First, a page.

Of course, he did benefit from some of those who were expected to be his closest rivals out of contention within days due to injuries picked up in the early crashes, while Jonas Vingegaard lost most of his time when he was still riding as a domestique for Primož Roglič before being given the leadership, but he was still incredibly strong, dropping Richard Carapaz with ease with over 30km still remaining on Stage 8, while rarely looking troubled when anyone else attacked.

He may only be 22, but he is already one of the strongest climbers in the peloton and an elite time triallist. He will certainly face tougher tests than he did this year, but the idea of him matching—or perhaps even beating—the current record of 5 Tour de France victories seems a possibility.

The Manx Missile flies again

If you asked someone who the greatest sprinter in road cycling was, Many would say Mark Cavendish. The Manx Missile looked odds on to break Eddie Merckx’s record of 34 stage wins.

Then things started going wrong. He was diagnosed with Epstein-Barr virus in 2017, which left him below his best for a couple of years, while he left the 2017 Tour early due to injury following a crash with Peter Sagan. Then in 2018, his race once again finished prematurely as he missed the time cut on Stage 11. As time went on, it looked like we had seen the last of Cav at a Grand Tour.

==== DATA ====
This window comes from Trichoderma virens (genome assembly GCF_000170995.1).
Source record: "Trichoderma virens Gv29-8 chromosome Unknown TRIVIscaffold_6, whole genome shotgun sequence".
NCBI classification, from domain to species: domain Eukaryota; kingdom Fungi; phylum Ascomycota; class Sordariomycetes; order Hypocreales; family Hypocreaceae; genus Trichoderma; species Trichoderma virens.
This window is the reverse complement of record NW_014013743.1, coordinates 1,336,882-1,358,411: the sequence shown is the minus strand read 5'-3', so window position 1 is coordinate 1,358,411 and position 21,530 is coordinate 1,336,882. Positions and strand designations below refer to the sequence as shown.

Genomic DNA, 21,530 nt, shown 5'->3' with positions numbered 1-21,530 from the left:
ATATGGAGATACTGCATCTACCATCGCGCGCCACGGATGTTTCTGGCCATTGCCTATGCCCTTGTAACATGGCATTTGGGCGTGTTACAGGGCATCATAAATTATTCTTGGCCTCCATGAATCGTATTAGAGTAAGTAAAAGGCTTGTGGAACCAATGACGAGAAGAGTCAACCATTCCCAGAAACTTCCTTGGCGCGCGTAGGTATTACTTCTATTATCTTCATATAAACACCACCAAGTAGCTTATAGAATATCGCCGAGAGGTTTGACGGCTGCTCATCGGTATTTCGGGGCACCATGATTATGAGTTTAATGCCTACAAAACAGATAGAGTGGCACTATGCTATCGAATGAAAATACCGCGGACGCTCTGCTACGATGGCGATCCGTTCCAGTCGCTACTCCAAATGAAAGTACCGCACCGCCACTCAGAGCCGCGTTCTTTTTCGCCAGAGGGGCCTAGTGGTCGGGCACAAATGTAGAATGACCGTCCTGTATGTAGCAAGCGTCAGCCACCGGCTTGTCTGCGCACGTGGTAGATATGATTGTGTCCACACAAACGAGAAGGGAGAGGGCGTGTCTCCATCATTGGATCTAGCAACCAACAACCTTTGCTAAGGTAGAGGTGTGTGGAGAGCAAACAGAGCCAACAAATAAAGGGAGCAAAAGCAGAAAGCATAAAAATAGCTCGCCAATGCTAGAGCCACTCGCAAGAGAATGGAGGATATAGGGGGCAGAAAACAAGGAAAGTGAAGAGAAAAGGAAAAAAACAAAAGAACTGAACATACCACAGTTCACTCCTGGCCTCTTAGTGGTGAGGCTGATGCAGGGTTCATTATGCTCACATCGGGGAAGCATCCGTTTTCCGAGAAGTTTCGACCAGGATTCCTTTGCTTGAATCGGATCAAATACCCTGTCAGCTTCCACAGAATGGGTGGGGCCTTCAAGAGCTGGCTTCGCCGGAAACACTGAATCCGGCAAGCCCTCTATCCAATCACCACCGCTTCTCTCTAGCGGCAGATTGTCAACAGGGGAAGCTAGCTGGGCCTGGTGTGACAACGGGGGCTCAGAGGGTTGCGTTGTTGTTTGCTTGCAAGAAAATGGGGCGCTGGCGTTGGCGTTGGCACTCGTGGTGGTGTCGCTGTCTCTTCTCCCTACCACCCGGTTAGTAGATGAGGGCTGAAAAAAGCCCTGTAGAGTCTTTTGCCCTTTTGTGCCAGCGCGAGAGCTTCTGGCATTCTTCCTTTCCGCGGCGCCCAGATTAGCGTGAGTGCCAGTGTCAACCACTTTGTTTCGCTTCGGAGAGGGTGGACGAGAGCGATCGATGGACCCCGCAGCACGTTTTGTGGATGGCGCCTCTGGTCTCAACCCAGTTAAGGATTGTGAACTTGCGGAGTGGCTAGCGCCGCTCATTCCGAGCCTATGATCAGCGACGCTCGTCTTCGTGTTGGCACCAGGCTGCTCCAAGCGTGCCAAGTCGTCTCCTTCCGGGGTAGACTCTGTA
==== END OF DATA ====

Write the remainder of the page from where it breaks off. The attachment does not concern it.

And then came the unlikeliest of chances. A late injury to last year’s green jersey winner Sam Bennett ruled him out, and with Fabio Jakobsen unavailable, Cavendish was brought into the Deceuninck–Quick-Step line-up at the eleventh hour. Of course, Deceuninck–Quick-Step are arguably the best team out there when it comes to focusing on the green jersey, with incredible work throughout the stages and strong lead-outs from Michael Mørkøv, and it didn’t take long for Cav to start repaying their efforts, with a win on Stage 4, the second sprint stage of the race. The day before had seen Caleb Ewan leave the race following a crash, and usual green jersey contender Peter Sagan never really looked in the running this year, but you would question if even Ewan could have stopped Cav as he grew in confidence, winning at Châteauroux (the site of his first Tour de France stage) and then again in Valence before finally equalling Eddie Merckx’s record in Carcassonne.